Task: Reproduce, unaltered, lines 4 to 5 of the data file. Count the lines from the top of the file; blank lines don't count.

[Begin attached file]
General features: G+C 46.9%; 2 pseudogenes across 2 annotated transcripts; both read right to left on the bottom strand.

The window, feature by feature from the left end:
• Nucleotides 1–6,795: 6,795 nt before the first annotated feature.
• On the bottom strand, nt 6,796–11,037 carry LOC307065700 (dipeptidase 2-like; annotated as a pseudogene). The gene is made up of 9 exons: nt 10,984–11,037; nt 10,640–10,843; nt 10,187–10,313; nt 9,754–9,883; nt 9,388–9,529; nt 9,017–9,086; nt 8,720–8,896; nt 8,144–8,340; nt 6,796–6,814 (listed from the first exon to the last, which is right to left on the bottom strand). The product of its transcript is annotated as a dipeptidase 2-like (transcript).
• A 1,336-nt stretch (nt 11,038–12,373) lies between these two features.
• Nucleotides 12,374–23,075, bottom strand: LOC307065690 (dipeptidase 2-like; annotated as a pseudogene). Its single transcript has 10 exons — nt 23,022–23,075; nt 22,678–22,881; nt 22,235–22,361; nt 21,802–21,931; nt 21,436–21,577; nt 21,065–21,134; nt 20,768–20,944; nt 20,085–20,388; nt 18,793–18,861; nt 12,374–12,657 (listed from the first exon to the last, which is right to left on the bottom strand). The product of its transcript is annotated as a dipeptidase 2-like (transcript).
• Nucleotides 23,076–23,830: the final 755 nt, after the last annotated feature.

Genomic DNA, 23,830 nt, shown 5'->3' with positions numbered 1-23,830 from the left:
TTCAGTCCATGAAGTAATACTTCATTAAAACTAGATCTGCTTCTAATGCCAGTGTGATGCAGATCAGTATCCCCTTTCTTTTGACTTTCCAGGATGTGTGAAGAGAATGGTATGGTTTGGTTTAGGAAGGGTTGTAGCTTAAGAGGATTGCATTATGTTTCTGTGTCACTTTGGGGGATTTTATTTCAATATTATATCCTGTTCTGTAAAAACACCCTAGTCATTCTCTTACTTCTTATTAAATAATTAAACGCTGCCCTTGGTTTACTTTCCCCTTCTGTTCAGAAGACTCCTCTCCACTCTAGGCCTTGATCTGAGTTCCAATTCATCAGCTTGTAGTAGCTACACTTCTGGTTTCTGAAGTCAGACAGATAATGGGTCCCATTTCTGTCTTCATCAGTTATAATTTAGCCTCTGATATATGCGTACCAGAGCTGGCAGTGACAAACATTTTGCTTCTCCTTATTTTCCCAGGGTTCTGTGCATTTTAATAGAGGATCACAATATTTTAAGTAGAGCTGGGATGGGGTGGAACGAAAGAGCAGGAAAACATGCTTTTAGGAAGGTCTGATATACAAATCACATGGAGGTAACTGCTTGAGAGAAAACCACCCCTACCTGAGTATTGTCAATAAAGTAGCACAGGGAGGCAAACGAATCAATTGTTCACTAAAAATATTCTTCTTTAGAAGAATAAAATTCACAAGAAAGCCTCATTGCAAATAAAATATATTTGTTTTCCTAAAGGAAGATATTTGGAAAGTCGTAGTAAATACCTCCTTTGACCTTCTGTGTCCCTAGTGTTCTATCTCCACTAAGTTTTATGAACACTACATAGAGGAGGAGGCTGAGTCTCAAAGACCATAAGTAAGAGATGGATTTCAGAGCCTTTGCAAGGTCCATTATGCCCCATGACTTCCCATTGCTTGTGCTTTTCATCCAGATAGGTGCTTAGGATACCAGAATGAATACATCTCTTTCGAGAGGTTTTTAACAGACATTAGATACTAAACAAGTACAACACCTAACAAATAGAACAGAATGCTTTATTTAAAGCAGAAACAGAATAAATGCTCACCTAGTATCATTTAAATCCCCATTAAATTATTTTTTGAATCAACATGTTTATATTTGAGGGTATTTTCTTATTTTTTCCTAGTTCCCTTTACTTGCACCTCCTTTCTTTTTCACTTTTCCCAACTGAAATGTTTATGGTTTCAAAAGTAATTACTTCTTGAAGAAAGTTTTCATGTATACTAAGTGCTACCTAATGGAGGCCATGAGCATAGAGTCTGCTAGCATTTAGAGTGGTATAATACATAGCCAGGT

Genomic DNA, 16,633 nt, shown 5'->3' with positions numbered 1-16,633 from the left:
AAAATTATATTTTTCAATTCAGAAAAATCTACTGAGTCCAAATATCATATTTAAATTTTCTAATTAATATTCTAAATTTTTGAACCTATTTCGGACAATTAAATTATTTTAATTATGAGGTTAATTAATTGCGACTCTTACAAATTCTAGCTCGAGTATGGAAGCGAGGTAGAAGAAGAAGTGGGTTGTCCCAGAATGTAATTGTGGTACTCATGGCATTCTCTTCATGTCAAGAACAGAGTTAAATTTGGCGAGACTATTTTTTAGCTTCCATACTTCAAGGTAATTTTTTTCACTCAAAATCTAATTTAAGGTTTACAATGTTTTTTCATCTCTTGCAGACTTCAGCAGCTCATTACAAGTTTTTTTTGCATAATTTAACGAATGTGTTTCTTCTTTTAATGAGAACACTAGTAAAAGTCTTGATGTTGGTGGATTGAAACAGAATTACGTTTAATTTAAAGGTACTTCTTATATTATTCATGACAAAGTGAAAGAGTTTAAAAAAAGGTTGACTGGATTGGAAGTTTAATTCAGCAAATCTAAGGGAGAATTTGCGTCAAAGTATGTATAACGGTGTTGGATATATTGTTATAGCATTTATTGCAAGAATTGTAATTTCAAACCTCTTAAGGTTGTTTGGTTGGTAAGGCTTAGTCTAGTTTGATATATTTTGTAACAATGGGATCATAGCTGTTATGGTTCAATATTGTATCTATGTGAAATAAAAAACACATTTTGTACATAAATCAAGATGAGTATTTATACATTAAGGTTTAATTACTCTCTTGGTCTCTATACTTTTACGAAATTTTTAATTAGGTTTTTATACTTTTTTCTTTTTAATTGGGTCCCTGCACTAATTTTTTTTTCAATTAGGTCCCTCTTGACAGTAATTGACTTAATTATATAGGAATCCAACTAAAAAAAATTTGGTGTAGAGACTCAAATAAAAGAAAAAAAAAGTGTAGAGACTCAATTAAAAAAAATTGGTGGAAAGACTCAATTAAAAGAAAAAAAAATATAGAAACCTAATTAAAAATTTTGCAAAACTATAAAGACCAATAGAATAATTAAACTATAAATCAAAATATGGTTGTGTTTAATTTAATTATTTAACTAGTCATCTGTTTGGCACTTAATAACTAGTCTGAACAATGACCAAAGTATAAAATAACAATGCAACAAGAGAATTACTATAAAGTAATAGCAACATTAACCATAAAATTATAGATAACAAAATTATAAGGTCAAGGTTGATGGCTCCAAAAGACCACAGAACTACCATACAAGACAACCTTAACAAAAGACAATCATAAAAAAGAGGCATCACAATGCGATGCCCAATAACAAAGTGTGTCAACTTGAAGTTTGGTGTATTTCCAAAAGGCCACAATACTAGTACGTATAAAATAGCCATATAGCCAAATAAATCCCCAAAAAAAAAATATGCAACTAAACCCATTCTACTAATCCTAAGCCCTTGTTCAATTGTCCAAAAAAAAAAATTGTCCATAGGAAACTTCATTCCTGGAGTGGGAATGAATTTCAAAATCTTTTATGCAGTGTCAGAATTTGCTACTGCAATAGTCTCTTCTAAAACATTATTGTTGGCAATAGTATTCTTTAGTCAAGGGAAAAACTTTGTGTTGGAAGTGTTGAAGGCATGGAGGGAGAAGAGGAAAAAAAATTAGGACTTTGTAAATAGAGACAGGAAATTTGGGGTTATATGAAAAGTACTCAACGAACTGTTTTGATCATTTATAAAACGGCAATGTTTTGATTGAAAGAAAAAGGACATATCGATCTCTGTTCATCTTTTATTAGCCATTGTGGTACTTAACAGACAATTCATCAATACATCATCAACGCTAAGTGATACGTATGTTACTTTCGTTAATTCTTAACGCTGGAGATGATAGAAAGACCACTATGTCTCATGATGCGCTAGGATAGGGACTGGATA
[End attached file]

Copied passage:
• On the bottom strand, nt 6,796–11,037 carry LOC307065700 (dipeptidase 2-like; annotated as a pseudogene). The gene is made up of 9 exons: nt 10,984–11,037; nt 10,640–10,843; nt 10,187–10,313; nt 9,754–9,883; nt 9,388–9,529; nt 9,017–9,086; nt 8,720–8,896; nt 8,144–8,340; nt 6,796–6,814 (listed from the first exon to the last, which is right to left on the bottom strand). The product of its transcript is annotated as a dipeptidase 2-like (transcript).
• A 1,336-nt stretch (nt 11,038–12,373) lies between these two features.